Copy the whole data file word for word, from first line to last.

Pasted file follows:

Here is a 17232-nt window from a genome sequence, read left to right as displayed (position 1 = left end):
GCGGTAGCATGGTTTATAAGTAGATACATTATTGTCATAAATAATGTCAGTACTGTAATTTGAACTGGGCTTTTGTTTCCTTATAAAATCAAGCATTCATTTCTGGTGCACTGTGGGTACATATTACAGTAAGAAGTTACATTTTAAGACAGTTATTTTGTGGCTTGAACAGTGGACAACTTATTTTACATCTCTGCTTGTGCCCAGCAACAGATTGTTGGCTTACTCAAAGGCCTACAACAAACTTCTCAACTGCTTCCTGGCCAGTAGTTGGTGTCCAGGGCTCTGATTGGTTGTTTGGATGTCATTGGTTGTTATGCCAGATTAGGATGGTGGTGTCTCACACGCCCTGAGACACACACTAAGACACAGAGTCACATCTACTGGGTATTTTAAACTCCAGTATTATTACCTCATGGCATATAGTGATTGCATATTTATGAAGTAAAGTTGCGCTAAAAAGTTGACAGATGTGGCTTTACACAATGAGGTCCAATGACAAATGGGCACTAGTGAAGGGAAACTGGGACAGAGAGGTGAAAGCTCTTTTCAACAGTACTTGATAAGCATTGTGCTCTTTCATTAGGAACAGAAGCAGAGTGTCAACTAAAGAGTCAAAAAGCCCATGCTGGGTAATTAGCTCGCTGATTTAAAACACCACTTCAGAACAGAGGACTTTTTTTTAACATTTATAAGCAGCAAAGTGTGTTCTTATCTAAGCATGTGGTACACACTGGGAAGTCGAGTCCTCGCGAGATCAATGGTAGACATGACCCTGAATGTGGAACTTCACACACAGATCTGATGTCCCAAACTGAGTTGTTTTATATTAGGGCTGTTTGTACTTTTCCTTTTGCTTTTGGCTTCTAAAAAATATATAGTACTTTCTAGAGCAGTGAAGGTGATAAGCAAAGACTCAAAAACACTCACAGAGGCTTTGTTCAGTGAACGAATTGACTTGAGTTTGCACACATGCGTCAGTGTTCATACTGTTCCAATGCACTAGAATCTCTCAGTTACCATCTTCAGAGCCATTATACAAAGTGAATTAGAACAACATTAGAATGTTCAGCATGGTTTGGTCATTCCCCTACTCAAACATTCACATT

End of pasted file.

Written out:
Here is a 17232-nt window from a genome sequence, read left to right as displayed (position 1 = left end):
GCGGTAGCATGGTTTATAAGTAGATACATTATTGTCATAAATAATGTCAGTACTGTAATTTGAACTGGGCTTTTGTTTCCTTATAAAATCAAGCATTCATTTCTGGTGCACTGTGGGTACATATTACAGTAAGAAGTTACATTTTAAGACAGTTATTTTGTGGCTTGAACAGTGGACAACTTATTTTACATCTCTGCTTGTGCCCAGCAACAGATTGTTGGCTTACTCAAAGGCCTACAACAAACTTCTCAACTGCTTCCTGGCCAGTAGTTGGTGTCCAGGGCTCTGATTGGTTGTTTGGATGTCATTGGTTGTTATGCCAGATTAGGATGGTGGTGTCTCACACGCCCTGAGACACACACTAAGACACAGAGTCACATCTACTGGGTATTTTAAACTCCAGTATTATTACCTCATGGCATATAGTGATTGCATATTTATGAAGTAAAGTTGCGCTAAAAAGTTGACAGATGTGGCTTTACACAATGAGGTCCAATGACAAATGGGCACTAGTGAAGGGAAACTGGGACAGAGAGGTGAAAGCTCTTTTCAACAGTACTTGATAAGCATTGTGCTCTTTCATTAGGAACAGAAGCAGAGTGTCAACTAAAGAGTCAAAAAGCCCATGCTGGGTAATTAGCTCGCTGATTTAAAACACCACTTCAGAACAGAGGACTTTTTTTTAACATTTATAAGCAGCAAAGTGTGTTCTTATCTAAGCATGTGGTACACACTGGGAAGTCGAGTCCTCGCGAGATCAATGGTAGACATGACCCTGAATGTGGAACTTCACACACAGATCTGATGTCCCAAACTGAGTTGTTTTATATTAGGGCTGTTTGTACTTTTCCTTTTGCTTTTGGCTTCTAAAAAATATATAGTACTTTCTAGAGCAGTGAAGGTGATAAGCAAAGACTCAAAAACACTCACAGAGGCTTTGTTCAGTGAACGAATTGACTTGAGTTTGCACACATGCGTCAGTGTTCATACTGTTCCAATGCACTAGAATCTCTCAGTTACCATCTTCAGAGCCATTATACAAAGTGAATTAGAACAACATTAGAATGTTCAGCATGGTTTGGTCATTCCCCTACTCAAACATTCACATT